David Wood gives me some flyers before I leave Del Wood’s Country Store: Both seem to have misplaced apostrophes. One is an order form for pre-assembled gifts of Wisconsin cheese and sausage. The other features a drawing of the store’s exterior façade and directions for finding the store. Underneath the drawing is a caption that reads, “Former milking parlor and dairy barn of Ex-Governor Oscar Rennebohm.”
Oscar Rennebohm is a bit of an icon for the earliest Madison-area Baby Boomers, but not for his brief tenure in the governor’s office (1947-1950), which occurred before they started enrolling in kindergarten. Their fond memories of him arise from the string of drug stores the founded. Most native Madisonians of a certain age can remember the Rennebohm Drug Store soda fountains, hot turkey sandwiches, and chicken noodle soup. Most can also remember the long-lived myth that the woman atop the State Capitol (sporting a badger on her head!) was Mrs. Rennebohm. It’s not. The statue, titled “Wisconsin,” is the work of sculpture Daniel Chester French (1850-1931), creator of the Lincoln statue in the Lincoln Memorial in Washington D.C.
Oscar Rennebohm was born in 1889. David Wood says his ancestors arrived in this area in the 1860s. His great-grandfather ran the Burke General Store.
David grew up on top the hill behind the building that now houses his store, but it’s not clear if he remembers when the building was a milking parlor and dairy barn, or has just heard about this piece of its history. As a 1961 graduate of Monona Grove High School, I suspect it may be the latter. In any case, he tells me that at one time the farm belonged to the UW-Extension and Oscar Rennebohm bought it from the Extension in the 1930s or 1940s. In any case, by the early 1950s it had become Country Cousin’s Tavern.
What Wood (and lots of people who frequented the Black Lemom) knows for sure is that the building used to be in Sun Prairie. “At one time,” says Wood, “the address was Route #1 Sun Prairie.” Back then, it was in the Town of Burke.”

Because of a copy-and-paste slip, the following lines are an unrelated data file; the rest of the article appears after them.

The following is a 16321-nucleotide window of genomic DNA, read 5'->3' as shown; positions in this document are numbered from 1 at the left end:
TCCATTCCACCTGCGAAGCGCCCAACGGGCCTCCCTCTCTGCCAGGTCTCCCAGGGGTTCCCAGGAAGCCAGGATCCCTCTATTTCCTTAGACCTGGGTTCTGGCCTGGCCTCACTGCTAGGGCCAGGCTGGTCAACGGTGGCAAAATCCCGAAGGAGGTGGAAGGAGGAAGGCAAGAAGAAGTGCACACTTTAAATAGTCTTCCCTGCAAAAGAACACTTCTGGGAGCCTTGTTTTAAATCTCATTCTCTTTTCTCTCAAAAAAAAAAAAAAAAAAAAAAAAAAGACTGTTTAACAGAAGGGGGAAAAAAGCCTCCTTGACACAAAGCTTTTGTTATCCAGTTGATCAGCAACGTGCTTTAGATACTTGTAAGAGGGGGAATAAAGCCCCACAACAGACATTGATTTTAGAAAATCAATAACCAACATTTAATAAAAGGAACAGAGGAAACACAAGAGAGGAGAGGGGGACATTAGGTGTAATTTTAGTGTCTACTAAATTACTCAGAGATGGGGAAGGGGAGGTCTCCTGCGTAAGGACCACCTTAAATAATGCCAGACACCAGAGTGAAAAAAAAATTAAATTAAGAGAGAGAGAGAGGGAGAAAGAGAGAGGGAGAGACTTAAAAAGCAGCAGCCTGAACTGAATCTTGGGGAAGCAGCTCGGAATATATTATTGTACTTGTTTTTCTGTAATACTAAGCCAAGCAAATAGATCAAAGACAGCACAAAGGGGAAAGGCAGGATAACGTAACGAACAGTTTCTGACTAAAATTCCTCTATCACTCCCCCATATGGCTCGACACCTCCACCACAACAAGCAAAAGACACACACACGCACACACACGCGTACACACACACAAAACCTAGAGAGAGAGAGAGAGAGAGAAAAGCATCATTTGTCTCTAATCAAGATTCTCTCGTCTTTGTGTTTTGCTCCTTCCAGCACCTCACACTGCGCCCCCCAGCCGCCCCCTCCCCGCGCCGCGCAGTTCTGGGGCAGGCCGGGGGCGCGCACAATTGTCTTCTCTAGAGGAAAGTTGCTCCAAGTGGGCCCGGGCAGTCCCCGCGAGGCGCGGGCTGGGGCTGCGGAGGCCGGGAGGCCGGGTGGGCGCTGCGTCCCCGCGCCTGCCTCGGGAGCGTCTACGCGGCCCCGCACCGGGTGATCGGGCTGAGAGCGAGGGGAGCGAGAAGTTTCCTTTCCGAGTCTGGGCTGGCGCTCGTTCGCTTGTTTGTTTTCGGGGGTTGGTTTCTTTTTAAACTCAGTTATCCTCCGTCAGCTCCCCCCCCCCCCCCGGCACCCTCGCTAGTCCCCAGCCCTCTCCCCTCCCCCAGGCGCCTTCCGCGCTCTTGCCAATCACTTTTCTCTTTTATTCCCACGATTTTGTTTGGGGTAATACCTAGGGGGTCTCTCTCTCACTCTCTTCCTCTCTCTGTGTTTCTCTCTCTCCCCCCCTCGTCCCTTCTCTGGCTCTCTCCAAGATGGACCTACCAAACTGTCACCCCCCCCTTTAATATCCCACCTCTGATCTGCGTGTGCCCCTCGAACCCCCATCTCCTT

What Wood and many people who frequented the Black Lemon and its predecessors and successors such as DJ’s are less sure about is who performed in this venue.
Mary Jo McCarthy performed there, and, she says, so did her friend Kay Milward. In a comment she left on a previous post about Madison bars from the 1960s, she wrote:
I have personal knowledge of the Black Lemon. Kay Milward and I sang back up for a group called the Continentals. We did that for several weeks. This group of guys used to practice at the music store (whose name escapes me now) which was right on State Street just down from Central. Kay had more freedom then me, so when we were doing “our thing” I stayed at her house, like a good girl.
McCarthy also noted that the Black Lemon had “Black walls and lots of weird lighting.”
David Wood also gives me a photocopied list of people who are supposed to have performed at the bar. Most of it, he says, is based on information provided by people who’ve stopped by the store and reminisced about the good old days. The list includes B.J. Thomas, Chicago (early on when they were The Big Thing), the Steve Miller Band, Jimmy Hendrix, Jerry Lee Lewis, Little Richard, Edgar Winter, Jefferson Airplane, Strawberry Alarm Clock, Chubby Checker, B.B. King, and Sam and Dave.
Wood, who graduated from the UW-Madison in 1966, joined the A26 Ordinance Reserves and “got called up to go to Vietnam at the height of the build-up,” so he wasn’t around for the last part of the 1960s and can’t personally attest to the accuracy of the entire list. He does know, however, that since the building became Del Wood’s Country Store, members of Cheap Trick have stopped by, as have members of REO Speedwagon.
A lot (or perhaps all) of the performers on Wood’s list have performed in Madison, more than a few at the Nitty Gritty (or its predecessor, Glen ‘n Ann’s), so it’s possible that they played in Sun Prairie, too. One name on the list, however, makes me cautious about accepting all the memories Wood has recorded on it: Otis Redding. Next to Redding name is the following annotation: “Died coming to DJ’s.” Any connoisseur of local music history knows that’s not accurate: Redding was on his way to The Factory when the plane carrying him and his band, the Bar-Kays, crashed into Lake Monona on December 10, 1967.
It would take a lot of work to document who played where, and occasionally I wonder how important it is to record these events and our memories of them. Sometimes I’m convinced this blog post and some of its siblings are a nascent book, but I wonder if I wrote it would you buy it? If not, I undoubtedly have something else to do.